The Ionospheric Connection Explorer, or ICON, is a new NASA Explorer mission that will explore the boundary between Earth and space to understand the physical connection between our world and our space environment. This connection is made in the ionosphere, which has long been known to exhibit variability associated with the sun and solar wind. However, it has been recognized in the 21st century that equally significant changes in ionospheric conditions are apparently associated with energy and momentum propagating upward from our own atmosphere. ICON's goal is to weigh the competing impacts of these two drivers as they influence our space environment. Here we describe the specific science objectives that address this goal, as well as the means by which they will be achieved. The instruments selected, the overall performance requirements of the science payload and the operational requirements are also described. ICON's development began in 2013 and the mission is on track for launch in 2018. ICON is developed and managed by the Space Sciences Laboratory at the University of California, Berkeley, with key contributions from several partner institutions. [less ▲]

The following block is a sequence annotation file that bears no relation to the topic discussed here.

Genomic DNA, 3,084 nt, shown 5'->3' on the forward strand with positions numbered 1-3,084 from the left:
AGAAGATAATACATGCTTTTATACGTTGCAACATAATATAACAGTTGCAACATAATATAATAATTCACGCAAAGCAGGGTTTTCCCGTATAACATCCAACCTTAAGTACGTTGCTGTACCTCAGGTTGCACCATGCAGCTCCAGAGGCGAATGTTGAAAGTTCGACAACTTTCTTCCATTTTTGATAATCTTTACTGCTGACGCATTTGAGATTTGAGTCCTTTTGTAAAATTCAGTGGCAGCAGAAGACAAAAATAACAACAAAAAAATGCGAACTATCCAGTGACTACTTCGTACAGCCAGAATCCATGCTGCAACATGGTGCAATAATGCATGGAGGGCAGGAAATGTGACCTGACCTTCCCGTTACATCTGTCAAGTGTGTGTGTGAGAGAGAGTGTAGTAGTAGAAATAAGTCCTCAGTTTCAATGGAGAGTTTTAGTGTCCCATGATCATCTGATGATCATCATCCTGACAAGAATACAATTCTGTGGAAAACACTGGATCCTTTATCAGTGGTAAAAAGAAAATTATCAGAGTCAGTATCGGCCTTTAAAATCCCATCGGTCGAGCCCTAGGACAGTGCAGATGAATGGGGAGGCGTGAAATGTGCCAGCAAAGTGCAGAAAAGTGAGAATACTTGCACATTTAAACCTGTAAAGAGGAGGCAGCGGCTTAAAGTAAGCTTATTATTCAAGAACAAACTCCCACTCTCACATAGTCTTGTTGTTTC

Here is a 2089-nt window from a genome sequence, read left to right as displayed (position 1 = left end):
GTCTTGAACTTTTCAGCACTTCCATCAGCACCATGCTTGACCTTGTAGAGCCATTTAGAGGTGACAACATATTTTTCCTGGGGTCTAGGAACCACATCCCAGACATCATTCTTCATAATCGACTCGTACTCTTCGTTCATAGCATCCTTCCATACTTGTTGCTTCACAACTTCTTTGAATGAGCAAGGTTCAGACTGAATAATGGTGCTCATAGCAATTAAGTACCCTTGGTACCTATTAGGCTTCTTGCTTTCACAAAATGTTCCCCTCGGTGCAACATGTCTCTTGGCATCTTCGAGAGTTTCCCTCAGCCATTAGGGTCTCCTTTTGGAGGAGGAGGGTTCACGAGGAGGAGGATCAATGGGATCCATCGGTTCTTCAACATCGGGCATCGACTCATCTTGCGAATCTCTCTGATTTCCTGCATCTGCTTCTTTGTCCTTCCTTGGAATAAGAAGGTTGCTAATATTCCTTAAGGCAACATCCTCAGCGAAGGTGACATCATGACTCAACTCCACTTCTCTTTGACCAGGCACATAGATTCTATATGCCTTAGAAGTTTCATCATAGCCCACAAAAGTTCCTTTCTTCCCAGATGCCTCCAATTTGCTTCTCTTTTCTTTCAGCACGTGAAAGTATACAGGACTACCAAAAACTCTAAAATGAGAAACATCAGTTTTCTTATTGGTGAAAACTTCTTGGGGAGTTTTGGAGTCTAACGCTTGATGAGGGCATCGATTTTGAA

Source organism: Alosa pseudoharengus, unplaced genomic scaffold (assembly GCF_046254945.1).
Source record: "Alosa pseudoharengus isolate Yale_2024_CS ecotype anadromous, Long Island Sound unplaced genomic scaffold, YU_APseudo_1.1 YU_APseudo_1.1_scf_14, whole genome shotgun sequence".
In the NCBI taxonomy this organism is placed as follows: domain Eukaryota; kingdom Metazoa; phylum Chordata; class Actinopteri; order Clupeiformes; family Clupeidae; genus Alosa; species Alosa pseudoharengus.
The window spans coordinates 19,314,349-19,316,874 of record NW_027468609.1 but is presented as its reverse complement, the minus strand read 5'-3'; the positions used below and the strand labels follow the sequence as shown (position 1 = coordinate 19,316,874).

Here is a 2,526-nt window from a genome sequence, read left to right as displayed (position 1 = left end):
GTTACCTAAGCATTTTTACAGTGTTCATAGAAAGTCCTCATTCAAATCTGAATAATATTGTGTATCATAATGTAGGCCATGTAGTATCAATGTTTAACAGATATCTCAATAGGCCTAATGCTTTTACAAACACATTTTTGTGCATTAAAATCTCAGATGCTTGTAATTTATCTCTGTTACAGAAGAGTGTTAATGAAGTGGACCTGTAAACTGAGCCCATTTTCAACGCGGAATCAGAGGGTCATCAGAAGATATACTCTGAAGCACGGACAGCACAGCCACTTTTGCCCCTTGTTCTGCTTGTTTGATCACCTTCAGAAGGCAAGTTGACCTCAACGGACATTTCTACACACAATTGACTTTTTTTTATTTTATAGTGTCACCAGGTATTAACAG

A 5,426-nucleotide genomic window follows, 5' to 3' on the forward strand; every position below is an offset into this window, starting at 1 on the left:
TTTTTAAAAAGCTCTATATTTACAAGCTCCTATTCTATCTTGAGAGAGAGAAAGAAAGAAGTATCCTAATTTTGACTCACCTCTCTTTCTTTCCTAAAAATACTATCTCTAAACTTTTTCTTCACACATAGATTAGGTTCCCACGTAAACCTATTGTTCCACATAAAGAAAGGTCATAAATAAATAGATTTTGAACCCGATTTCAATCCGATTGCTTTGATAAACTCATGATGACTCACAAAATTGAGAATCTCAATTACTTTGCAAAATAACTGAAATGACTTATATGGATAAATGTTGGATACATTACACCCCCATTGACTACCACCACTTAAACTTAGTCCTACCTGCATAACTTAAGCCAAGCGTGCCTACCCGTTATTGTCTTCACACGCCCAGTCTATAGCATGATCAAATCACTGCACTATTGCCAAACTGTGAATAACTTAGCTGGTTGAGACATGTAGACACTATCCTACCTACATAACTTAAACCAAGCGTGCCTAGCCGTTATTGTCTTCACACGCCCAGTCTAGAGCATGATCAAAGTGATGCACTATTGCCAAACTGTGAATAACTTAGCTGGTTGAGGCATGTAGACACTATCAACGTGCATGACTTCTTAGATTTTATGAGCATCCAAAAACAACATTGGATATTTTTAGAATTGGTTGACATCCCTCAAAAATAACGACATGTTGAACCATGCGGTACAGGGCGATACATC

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See detailNew Minerals, Nomenclature and Classification (CNMNC), Newsletter 41. New minerals and nomenclature modifications approved in 2017 and 2018.
Halenius, U; Hatert, Frédéric ULiege; Pasero, M et al

in European Journal of Mineralogy (2018), 30

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See detailEffect of procalcitonin-guided antibiotic treatment on mortality in acute respiratory infections: a patient level meta-analysis
Schuetz, Philipp; Wirz, Yannick; Sager, Ramon et al

in Lancet Infectious Diseases (2018), 18(1), 95-107

Background In February, 2017, the US Food and Drug Administration approved the blood infection marker procalcitonin for guiding antibiotic therapy in patients with acute respiratory infections. This meta ... [more ▼]